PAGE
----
Cuba is a unitary republic with a sui generis system of government. The Constitution of 10 April 2019, the second promulgated in the socialist era, is structured under the principle of unity and rejects the tripartite separation of powers. The National Assembly of People´s Power is the supreme organ of the State, placing it as the center of gravity of the entire system of government. This means that the other organs, the Council of Ministers and the President of the Republic, are subordinated to the National Assembly in terms of election, designation, revocation, accountability and control.
The public health measures adopted by the Cuban Government in response to the Covid-19 pandemic were divided in three phases, depending on the severity of the situation. The pandemic surveillance system based on testing, tracking and isolation of confirmed cases was deemed to be 'aggressive' by the World Health Organization. Such a strategy relied upon the strengths of the Cuban healthcare system: universal access to health services, a high percentage of medical personnel per capita, a structured system of primary care and a history of facing emergency settings during annual hurricane seasons.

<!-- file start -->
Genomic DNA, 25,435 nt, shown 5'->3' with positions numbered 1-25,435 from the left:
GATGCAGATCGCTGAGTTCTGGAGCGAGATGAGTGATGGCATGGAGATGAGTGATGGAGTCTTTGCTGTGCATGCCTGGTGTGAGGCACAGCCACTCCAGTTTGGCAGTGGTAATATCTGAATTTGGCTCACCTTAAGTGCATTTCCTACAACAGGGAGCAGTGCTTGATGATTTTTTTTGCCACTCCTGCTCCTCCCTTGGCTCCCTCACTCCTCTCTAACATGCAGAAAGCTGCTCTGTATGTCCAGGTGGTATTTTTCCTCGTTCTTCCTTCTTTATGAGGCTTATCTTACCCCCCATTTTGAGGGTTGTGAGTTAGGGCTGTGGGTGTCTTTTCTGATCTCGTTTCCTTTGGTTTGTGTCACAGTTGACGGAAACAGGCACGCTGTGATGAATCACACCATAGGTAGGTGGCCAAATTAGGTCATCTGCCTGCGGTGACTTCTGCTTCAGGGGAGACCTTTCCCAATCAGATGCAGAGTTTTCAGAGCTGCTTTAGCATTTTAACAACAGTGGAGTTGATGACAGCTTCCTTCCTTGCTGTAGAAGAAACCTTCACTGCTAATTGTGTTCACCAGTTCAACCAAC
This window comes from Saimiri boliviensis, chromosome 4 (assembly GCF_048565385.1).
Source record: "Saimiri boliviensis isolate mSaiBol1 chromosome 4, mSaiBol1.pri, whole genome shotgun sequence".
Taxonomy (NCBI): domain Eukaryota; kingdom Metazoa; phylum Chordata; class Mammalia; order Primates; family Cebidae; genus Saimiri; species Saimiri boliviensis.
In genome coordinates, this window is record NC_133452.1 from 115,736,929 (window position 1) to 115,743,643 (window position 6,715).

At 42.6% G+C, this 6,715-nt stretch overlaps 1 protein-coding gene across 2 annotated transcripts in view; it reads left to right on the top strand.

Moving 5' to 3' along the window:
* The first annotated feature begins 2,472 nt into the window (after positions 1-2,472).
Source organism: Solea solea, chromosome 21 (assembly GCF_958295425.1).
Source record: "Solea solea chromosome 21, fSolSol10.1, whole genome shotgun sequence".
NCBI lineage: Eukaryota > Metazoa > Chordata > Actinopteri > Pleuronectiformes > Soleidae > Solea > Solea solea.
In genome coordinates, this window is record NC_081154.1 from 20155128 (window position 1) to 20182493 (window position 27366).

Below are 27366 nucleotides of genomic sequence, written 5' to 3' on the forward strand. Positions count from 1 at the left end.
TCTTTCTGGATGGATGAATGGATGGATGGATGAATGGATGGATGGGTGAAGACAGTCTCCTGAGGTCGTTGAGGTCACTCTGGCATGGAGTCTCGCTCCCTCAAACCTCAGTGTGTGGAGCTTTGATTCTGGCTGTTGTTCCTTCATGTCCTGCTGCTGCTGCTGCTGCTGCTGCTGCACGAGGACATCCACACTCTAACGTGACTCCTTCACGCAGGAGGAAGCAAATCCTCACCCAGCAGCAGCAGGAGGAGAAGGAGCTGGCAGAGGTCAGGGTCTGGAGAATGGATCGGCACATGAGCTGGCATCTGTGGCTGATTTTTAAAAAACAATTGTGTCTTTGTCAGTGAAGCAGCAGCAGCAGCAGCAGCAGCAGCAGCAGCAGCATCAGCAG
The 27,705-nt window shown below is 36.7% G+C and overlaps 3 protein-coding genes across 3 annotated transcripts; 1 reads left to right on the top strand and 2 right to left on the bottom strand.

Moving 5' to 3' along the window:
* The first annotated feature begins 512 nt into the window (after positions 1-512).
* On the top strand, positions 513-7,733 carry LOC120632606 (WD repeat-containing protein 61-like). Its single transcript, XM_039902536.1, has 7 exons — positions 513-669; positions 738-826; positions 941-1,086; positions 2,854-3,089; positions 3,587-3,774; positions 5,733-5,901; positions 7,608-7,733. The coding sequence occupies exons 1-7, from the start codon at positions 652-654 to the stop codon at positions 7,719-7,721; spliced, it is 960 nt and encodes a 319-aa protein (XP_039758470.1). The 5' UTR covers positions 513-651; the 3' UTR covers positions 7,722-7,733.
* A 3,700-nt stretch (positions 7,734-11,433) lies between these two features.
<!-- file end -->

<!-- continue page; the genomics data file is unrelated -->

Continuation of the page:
As of 15 December 2021, Cuba had reported 8,313 deaths due to Covid-19. However, these numbers have been questioned by demographers and epidemologists. Furthermore, the pandemic has heightened adversities in the healthcare system, which was already plagued by severe problems: the number of hospitals, both rural and urban, and of beds were restricted. A scarcity of medication, as well as supplies of soap, detergent and water, led to a gradual deterioration of sanitation. Harsh financial constraints prevented the import of sufficient medicines, masks and ventilators/respirators.